Clinician Article

Valproate (valproic acid or sodium valproate or a combination of the two) for the prophylaxis of episodic migraine in adults.

  • Linde M
  • Mulleners WM
  • Chronicle EP
  • McCrory DC
Cochrane Database Syst Rev. 2013 Jun 24;2013(6):CD010611. doi: 10.1002/14651858.CD010611. (Review)
PMID: 23797677
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  • Family Medicine (FM)/General Practice (GP)
    Relevance - 6/7
    Newsworthiness - 4/7
  • General Internal Medicine-Primary Care(US)
    Relevance - 6/7
    Newsworthiness - 4/7
  • Neurology
    Relevance - 6/7
    Newsworthiness - 4/7
  • Special Interest - Pain -- Physician
    Relevance - 6/7
    Newsworthiness - 4/7


BACKGROUND: Some antiepileptic drugs but not others are useful in clinical practice for the prophylaxis of migraine. This might be explained by the variety of actions of these drugs in the central nervous system. The present review is part of an update of a Cochrane review first published in 2004, and previously updated (conclusions not changed) in 2007.

OBJECTIVES: To describe and assess the evidence from controlled trials on the efficacy and tolerability of valproate (valproic acid or sodium valproate or a combination of the two) for preventing migraine attacks in adult patients with episodic migraine.

SEARCH METHODS: We searched the Cochrane Central Register of Controlled Trials (CENTRAL; The Cochrane Library 2012, Issue 12), PubMed/MEDLINE (1966 to 15 January 2013), MEDLINE In-Process (current week, 15 January 2013), and EMBASE (1974 to 15 January 2013) and handsearched Headache and Cephalalgia through January 2013.

SELECTION CRITERIA: Studies were required to be prospective, controlled trials of valproate taken regularly to prevent the occurrence of migraine attacks, to improve migraine-related quality of life, or both.

DATA COLLECTION AND ANALYSIS: Two review authors independently selected studies and extracted data. For headache frequency data, we calculated mean differences (MDs) between valproate and comparator (placebo, active control, or valproate in a different dose) for individual studies and pooled these across studies. For dichotomous data on responders (patients with = 50% reduction in headache frequency), we calculated odds ratios (ORs) and, in select cases, risk ratios (RRs); we also calculated numbers needed to treat (NNTs). We calculated MDs for Migraine Disability Assessment (MIDAS) scores. We also summarised data on adverse events from placebo-controlled trials and calculated risk differences (RDs) and numbers needed to harm (NNHs).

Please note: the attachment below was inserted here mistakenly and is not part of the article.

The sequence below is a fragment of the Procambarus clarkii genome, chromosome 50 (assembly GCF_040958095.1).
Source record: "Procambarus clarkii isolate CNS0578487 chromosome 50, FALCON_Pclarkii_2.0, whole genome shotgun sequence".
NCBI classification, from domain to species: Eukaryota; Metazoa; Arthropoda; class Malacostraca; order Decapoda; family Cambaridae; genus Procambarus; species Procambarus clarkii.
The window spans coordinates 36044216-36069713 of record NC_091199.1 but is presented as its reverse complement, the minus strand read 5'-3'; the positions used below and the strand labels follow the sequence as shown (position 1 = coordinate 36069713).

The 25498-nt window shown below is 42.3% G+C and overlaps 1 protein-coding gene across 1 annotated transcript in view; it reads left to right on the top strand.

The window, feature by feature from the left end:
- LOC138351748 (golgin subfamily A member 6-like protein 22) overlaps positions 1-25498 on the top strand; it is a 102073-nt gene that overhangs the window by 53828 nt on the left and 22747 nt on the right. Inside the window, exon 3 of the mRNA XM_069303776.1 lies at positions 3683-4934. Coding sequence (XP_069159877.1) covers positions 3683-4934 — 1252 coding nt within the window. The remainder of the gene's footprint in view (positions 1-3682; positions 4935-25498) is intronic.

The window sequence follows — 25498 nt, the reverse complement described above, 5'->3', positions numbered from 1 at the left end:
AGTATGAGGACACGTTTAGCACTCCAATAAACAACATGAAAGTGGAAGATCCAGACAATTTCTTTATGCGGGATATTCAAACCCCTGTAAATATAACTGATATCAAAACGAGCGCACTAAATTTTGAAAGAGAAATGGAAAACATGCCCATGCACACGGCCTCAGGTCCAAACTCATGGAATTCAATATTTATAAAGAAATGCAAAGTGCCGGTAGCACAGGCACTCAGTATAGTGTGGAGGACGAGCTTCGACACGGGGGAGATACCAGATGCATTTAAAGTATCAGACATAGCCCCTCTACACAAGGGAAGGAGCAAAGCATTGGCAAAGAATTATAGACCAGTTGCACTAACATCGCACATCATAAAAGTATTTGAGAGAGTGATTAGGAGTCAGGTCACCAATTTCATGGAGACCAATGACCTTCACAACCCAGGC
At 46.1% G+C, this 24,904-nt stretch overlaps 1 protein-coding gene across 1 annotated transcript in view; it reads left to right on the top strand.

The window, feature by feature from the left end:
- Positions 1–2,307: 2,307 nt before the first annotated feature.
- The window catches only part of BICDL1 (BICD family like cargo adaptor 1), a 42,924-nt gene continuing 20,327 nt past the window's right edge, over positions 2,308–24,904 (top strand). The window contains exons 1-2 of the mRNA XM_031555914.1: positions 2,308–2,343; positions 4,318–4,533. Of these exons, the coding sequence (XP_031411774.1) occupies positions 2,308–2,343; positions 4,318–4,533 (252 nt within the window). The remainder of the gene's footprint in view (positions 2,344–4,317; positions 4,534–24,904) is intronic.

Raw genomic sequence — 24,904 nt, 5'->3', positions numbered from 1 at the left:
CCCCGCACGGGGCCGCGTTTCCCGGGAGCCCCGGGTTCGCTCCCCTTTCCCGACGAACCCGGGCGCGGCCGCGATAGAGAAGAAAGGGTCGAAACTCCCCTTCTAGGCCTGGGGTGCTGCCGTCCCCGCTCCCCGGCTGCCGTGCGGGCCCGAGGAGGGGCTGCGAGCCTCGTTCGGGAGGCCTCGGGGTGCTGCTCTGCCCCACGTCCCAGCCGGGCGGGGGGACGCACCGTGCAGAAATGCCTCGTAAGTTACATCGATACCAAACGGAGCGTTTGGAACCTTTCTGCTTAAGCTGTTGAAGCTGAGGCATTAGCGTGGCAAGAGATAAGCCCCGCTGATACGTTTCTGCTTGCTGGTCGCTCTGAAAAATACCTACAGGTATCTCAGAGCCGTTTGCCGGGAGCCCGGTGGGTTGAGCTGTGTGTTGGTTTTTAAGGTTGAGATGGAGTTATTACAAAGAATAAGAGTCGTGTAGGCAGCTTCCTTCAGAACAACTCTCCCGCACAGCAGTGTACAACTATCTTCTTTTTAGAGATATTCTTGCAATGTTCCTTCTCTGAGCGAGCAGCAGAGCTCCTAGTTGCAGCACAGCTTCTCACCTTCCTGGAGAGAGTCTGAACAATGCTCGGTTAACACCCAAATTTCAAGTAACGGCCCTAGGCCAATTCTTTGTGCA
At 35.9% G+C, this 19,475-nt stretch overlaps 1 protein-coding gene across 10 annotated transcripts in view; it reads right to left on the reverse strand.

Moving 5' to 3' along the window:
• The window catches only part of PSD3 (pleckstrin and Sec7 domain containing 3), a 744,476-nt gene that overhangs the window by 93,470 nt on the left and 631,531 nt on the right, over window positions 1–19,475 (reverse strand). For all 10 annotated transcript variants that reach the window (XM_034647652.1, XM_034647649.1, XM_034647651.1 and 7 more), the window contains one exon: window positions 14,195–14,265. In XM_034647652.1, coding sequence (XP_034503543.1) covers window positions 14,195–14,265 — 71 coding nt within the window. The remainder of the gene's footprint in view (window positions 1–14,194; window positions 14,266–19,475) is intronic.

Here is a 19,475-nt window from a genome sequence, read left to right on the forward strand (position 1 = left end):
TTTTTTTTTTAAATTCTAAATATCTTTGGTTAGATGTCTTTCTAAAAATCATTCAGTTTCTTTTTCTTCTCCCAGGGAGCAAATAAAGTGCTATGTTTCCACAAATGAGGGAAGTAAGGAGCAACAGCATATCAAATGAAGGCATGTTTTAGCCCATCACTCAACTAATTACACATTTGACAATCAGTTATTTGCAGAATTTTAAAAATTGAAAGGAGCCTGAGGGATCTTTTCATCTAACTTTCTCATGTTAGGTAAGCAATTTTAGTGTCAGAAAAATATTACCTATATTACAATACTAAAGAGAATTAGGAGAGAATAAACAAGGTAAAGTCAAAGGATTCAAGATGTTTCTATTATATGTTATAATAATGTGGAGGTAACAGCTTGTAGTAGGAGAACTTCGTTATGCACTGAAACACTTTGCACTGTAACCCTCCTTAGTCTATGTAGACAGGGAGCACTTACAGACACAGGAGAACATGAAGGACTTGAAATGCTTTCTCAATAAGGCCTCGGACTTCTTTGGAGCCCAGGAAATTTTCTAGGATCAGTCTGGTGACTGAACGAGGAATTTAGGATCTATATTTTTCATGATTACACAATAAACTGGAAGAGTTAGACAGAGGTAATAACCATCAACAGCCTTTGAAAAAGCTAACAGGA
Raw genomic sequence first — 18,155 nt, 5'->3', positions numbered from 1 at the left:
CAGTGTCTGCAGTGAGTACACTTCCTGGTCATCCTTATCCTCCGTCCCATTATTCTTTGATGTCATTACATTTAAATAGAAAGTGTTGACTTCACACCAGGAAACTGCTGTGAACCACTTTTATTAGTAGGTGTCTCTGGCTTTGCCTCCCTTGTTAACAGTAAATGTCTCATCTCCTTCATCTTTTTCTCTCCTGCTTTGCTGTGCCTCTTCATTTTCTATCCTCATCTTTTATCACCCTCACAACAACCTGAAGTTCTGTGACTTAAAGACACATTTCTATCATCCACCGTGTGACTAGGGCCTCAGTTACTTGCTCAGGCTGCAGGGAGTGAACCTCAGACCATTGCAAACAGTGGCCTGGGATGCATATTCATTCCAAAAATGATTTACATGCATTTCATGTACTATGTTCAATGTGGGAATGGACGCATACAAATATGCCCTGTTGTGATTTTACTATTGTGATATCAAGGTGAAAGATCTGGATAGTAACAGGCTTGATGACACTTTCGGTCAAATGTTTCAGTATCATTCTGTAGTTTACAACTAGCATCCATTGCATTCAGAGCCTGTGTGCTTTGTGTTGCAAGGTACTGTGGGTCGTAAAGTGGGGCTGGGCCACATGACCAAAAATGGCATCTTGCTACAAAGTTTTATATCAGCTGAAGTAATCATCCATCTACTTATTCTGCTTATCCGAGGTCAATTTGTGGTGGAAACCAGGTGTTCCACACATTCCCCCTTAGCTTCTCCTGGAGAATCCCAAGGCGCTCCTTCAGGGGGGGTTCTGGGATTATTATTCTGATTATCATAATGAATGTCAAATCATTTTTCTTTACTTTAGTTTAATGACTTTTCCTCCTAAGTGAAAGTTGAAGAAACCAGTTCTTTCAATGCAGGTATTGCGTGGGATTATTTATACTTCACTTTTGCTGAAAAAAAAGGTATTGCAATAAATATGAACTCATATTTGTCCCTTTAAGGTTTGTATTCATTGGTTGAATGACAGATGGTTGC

MAIN RESULTS: Ten papers describing 10 unique trials met the inclusion criteria. Analysis of data from two trials (63 participants) showed that sodium valproate reduced headache frequency by approximately four headaches per 28 days as compared to placebo (MD -4.31; 95% confidence interval (CI) -8.32 to -0.30). Data from four trials (542 participants) showed that divalproex sodium (a stable combination of sodium valproate and valproic acid in a 1:1 molar ratio) more than doubled the proportion of responders relative to placebo (RR 2.18; 95% CI 1.28 to 3.72; NNT 4; 95% CI 2 to 11). One study of sodium valproate (34 participants) versus placebo supported the latter findings (RR for responders 2.83; 95% CI 1.27 to 6.31; NNT 3; 95% CI 2 to 9). There was no significant difference in the proportion of responders between sodium valproate versus flunarizine (one trial, 41 participants) or between divalproex sodium versus propranolol (one trial, 32 participants). Pooled analysis of post-treatment mean headache frequencies in two trials (88 participants) demonstrates a slight but significant advantage for topiramate 50 mg over valproate 400 mg (MD -0.90; 95% CI -1.58 to -0.22). For placebo-controlled trials of sodium valproate and divalproex sodium, NNHs for clinically important adverse events ranged from 7 to 14.

AUTHORS' CONCLUSIONS: Valproate is effective in reducing headache frequency and is reasonably well tolerated in adult patients with episodic migraine.

Clinical Comments

General Internal Medicine-Primary Care(US)

Interesting. This appears to be better than placebo but comparable to most other treatments. Side effects are common. My guess is that if other therapies with a proven track record don't work this may be worth a shot.

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